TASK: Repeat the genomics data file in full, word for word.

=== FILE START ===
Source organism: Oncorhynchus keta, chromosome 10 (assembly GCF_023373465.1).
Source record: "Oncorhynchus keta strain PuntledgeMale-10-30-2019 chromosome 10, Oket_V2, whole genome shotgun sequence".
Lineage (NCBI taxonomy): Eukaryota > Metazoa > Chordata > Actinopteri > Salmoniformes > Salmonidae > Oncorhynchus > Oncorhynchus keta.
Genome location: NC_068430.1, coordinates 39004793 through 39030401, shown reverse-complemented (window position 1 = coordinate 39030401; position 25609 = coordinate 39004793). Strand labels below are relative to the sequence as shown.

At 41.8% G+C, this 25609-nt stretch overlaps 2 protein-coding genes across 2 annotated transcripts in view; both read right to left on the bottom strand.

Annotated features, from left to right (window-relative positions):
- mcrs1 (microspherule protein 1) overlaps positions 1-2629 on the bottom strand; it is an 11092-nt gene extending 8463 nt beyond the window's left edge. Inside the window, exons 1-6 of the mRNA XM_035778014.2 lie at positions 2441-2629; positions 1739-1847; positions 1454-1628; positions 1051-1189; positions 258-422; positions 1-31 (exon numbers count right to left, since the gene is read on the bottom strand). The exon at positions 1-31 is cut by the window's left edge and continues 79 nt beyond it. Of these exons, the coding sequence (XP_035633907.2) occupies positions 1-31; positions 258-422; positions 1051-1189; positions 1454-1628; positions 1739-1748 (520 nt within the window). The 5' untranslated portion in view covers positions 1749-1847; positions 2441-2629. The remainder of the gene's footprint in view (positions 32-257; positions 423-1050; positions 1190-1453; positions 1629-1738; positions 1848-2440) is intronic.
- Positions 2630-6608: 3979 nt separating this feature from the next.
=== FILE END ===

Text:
Source organism: Oncorhynchus keta, chromosome 10 (assembly GCF_023373465.1).
Source record: "Oncorhynchus keta strain PuntledgeMale-10-30-2019 chromosome 10, Oket_V2, whole genome shotgun sequence".
Lineage (NCBI taxonomy): Eukaryota > Metazoa > Chordata > Actinopteri > Salmoniformes > Salmonidae > Oncorhynchus > Oncorhynchus keta.
Genome location: NC_068430.1, coordinates 39004793 through 39030401, shown reverse-complemented (window position 1 = coordinate 39030401; position 25609 = coordinate 39004793). Strand labels below are relative to the sequence as shown.

At 41.8% G+C, this 25609-nt stretch overlaps 2 protein-coding genes across 2 annotated transcripts in view; both read right to left on the bottom strand.

Annotated features, from left to right (window-relative positions):
- mcrs1 (microspherule protein 1) overlaps positions 1-2629 on the bottom strand; it is an 11092-nt gene extending 8463 nt beyond the window's left edge. Inside the window, exons 1-6 of the mRNA XM_035778014.2 lie at positions 2441-2629; positions 1739-1847; positions 1454-1628; positions 1051-1189; positions 258-422; positions 1-31 (exon numbers count right to left, since the gene is read on the bottom strand). The exon at positions 1-31 is cut by the window's left edge and continues 79 nt beyond it. Of these exons, the coding sequence (XP_035633907.2) occupies positions 1-31; positions 258-422; positions 1051-1189; positions 1454-1628; positions 1739-1748 (520 nt within the window). The 5' untranslated portion in view covers positions 1749-1847; positions 2441-2629. The remainder of the gene's footprint in view (positions 32-257; positions 423-1050; positions 1190-1453; positions 1629-1738; positions 1848-2440) is intronic.
- Positions 2630-6608: 3979 nt separating this feature from the next.